Current State of Federalism Studies in Canada
CPRN is a non-profit, charitable policy think tank based in Ottawa founded in 1994 by Judith Maxwell, the last Chair of the Economic Council of Canada.
The study tracks changes in how federalism is examined as an issue in Canada:
"The Supreme Court of Canada, in the Secession Reference, suggested that federalism is among the core shared values of Canadians along with democracy, constitutionalism and the rule of law, and respect for minorities ... As such, it would be reasonable to expect that federalism would be a major and ongoing preoccupation and concern for those who, broadly defined, study Canadian politics and government. However, there is some debate about the extent to which, in fact, federalism remains the object of sustained and continuing scholarly attention. This paper seeks to add to this debate based on a review of recent scholarly literature on federalism published in Canada and the results of a series of interviews with scholars for whom federalism is a major concern."From the conclusion:
"First, our research suggests that, while the total number of studies having something to do with federalism in Canada (defined broadly) is quite large (about 1200 between 2000 and 2007 published in academic journals, released by think tanks, published in edited collections, etc.), the number of studies that deal with federalism per se is quite small. In other words, there is a large and evolving literature in law, economics and particularly in political science where federalism is given at least some consideration. However, our qualitative and quantitative review of the recent literature on federalism in Canada suggests that federalism is, very often, a contextual or explanatory factor and not the principal object of study. Much less common are studies where federalism is the main focus of the research."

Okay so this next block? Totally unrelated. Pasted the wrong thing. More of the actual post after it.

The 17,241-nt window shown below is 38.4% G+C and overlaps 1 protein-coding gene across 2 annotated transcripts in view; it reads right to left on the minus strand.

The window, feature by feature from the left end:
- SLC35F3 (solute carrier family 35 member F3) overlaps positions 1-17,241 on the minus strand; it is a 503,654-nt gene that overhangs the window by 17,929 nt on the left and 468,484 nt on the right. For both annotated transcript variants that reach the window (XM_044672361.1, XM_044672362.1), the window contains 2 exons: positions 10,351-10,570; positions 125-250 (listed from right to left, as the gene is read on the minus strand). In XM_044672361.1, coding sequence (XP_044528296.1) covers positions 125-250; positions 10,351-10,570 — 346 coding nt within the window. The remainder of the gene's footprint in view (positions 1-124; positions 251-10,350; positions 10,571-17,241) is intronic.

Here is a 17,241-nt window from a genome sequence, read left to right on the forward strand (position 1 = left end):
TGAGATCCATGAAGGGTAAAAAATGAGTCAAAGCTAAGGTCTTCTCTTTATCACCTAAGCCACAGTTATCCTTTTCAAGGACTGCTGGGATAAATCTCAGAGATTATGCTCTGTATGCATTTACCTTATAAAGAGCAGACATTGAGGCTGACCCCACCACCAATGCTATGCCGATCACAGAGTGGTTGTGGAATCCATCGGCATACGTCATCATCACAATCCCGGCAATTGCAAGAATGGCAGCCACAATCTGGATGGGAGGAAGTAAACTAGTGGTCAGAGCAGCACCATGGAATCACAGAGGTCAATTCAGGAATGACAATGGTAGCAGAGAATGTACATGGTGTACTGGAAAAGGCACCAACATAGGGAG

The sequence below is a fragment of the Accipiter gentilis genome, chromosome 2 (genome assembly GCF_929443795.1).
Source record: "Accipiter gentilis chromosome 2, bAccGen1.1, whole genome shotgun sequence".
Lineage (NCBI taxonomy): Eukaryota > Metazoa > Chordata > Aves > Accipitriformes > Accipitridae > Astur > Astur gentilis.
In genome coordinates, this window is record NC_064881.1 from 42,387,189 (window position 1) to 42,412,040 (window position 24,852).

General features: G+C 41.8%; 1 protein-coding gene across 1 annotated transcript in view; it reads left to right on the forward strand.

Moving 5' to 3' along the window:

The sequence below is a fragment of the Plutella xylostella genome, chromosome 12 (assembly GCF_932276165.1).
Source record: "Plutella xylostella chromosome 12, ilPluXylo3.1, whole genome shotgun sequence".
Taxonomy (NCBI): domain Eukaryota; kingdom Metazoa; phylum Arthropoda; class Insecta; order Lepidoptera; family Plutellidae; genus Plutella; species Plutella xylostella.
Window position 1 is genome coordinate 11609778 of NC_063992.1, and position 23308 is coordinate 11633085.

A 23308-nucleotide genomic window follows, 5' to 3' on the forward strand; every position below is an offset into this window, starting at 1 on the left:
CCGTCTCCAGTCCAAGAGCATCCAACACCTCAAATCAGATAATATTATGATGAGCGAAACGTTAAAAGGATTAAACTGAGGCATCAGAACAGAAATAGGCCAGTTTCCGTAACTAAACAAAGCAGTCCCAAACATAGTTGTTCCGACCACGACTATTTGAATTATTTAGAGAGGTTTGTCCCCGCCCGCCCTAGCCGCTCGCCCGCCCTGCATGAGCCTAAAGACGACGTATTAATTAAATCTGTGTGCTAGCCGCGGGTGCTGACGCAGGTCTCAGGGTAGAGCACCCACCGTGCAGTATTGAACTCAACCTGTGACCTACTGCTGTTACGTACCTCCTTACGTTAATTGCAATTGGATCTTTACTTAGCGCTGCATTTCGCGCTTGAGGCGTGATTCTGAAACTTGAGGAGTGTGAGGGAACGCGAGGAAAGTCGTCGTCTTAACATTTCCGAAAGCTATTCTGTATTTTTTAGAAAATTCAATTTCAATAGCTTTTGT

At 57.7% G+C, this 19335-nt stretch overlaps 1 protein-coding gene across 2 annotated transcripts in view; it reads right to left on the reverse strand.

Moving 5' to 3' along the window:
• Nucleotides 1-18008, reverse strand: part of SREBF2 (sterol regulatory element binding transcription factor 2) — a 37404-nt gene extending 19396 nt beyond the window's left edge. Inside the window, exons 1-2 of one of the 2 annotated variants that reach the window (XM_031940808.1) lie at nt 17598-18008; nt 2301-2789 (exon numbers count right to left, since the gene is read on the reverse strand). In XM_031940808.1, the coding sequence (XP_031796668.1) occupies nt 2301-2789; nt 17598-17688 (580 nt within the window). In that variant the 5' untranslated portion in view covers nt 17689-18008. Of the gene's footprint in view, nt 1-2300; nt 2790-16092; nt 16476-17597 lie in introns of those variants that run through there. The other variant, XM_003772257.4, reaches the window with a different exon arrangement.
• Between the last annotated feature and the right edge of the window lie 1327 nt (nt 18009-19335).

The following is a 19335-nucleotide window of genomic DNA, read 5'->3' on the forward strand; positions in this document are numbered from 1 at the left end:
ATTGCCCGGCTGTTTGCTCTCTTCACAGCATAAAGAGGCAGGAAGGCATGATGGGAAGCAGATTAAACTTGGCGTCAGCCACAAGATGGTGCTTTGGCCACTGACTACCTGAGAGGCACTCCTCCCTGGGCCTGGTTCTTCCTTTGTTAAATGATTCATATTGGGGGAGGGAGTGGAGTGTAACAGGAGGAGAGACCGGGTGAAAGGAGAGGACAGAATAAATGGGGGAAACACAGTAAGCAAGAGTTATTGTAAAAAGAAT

"Second, this study suggests that federalism studies in Canada continue to be tied to current events and contemporary issues. This focus on what is more or less immediate has several advantages and disadvantages. On the plus side, it suggests that students of Canadian federalism are engaged with the debates of the day and are, in a small way, willing and able to contribute to
framing, understanding and, in some cases, advancing the debate. However, this focus on the here and now may mean that scholars of Canadian federalism focus on the detail (e.g. How big is the fiscal imbalance?) or are, at least to some extent, captured by the particular framing that is dominant in the current debate (e.g. What does 'open federalism' mean?). This makes it more difficult to explore the more fundamental questions. In fact, this lack of attention to some of the more enduring questions that underline contemporary debates may make the short-term interventions of scholars less effective and compelling. A second disadvantage of this strong linkage to current events is that perennial issues (e.g. Why is Canada a federation?), issues that are just over the horizon (e.g. demographic change and fiscal arrangements) or issues that will, sooner or later, return to the agenda (e.g. What are the necessary conditions to allow for constitutional change?) may not get the attention they deserve."
Labels: constitutional law